An emotion that holds many people back in life is the fear of leaving their comfort zone.

Our comfort zone is a behavioural space where our activities and behaviours fit a routine and pattern that minimises risk. It’s those comfortable, safe routines that we’re accustomed to doing, that we do without thinking, be it at home, or in the workplace.


“I promise you this, if you dare to try something that scares you, the sky will not cave in. Even if you fail.”  

~ Sulaiman Ali



Our comfort zone provides us with a state of mental security. When we’re in this zone, we get obvious benefits such as an increased sense of calm, happiness, and safety plus lower anxiety and reduced stress.

For many, this false sense of security eventually leads to complacency and inaction. For some people, their comfort zone can become a self-created prison where the bars consists of the collections of cant’s, shouldn’ts, must nots, and other limiting beliefs and self imposed rules.

Our comfort zone is potentially the greatest enemy of achievement in our lives.

If you stay put in the place where nothing changes, nothing is ventured, then you may stagnate. Although life is relatively fulfilling inside the place where you feel safest and most in control, it can become pretty mundane, and even become distressing, dissatisfying and lead to disillusionment. Staying on that well-worn path, instead of the one less travelled, leads to boredom and a relatively unfulfilled way of living.

Just taking that step outside of your predictable behaviour will automatically make your heart beat a little faster, your palms may sweat, and you may experience a ripple of fear.

However, that uneasy feeling, that momentary fit of the jitters, is often accompanied by excitement and the anticipation of experiencing something brand-new. You feel a little more alive than normal, and that’s usually a good thing.

Intentionally getting outside your comfort zone is one of the best ways to learn, grow, and be more fulfilled.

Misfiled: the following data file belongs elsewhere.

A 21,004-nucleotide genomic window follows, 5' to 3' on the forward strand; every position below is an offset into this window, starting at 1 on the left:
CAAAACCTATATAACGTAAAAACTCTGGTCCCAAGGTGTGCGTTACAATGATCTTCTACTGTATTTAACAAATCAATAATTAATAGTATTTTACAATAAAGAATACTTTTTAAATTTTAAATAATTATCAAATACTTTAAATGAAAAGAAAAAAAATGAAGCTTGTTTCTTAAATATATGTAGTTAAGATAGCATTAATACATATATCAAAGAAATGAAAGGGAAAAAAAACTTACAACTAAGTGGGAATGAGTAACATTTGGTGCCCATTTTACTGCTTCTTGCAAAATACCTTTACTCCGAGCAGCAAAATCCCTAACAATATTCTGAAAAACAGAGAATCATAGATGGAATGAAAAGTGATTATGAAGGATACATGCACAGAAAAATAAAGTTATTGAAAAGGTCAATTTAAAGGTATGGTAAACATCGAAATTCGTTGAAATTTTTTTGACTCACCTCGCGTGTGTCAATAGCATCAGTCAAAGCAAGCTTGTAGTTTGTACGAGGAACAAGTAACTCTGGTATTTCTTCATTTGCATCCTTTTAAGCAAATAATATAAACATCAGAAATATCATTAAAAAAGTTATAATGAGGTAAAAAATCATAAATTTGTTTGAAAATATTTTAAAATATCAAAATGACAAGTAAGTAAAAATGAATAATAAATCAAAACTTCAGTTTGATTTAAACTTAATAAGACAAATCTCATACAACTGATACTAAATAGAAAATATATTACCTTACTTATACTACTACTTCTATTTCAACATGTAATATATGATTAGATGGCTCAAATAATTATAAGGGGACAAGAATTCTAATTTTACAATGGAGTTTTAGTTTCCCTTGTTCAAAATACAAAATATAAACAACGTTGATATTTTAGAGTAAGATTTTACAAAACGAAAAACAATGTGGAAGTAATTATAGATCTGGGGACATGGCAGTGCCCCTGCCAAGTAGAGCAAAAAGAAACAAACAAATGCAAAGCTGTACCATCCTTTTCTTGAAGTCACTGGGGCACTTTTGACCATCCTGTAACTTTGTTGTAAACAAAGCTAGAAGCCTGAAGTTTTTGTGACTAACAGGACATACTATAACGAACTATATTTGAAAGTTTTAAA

Stepping out of my comfort zone ...

Five years ago I made a conscious decision to step outside my comfort zone. I wanted to be more comfortable and relaxed speaking and presenting in public. So I enrolled for improvisation classes with the Wellington Improvisers Troupe (WIT). I thought, what could be more anxiety producing and yet confidence building than walking out onto a stage in front of an audience without a script or any idea what is going to happen next. Now that would be a step into the unknown!

It was one of the best decisions I've ever made and my comfort zone has been greatly expanded as a result. And this week I'm stepping a little further outside my comfort zone when I appear in my first improvised puppet show - Late Night Puppets (opening Wednesday 28th at 6:30pm as part of the Wellington Fringe Festival ).

Pick the right challenge and to just take baby steps at first

It's true that stepping into the unknown and facing the pressure of a new challenge can be paralysing for some and overwhelming for many. That's why it's important to pick the right challenge and to just take baby steps at first.

As your confidence and skills grow you can build on these changes until you’re able to step even further into the unknown.

What Next?

If you need help stepping outside your comfort zone, or in setting yourself challenges that will stretch you healthily enough to be rewarding, but that are also realistic and achievable then get in touch. You can call me on 021 056 8389, email or use the Book Now button.

"When you change your mind you change your life."

Go well


Tony helps individuals to harness the power of their mind to achieve success and well-being in life, work and business. Tony's particular area of expertise lies in helping people to 'change their minds' so they overcome limiting beliefs and unhelpful habits and gain freedom from worry, anxiety and stress. Tony’s solution focused approach to coaching uses a range of techniques drawn from the fields of co-active coaching, hypnosis, positive psychology and neuro-linguistic programming (NLP).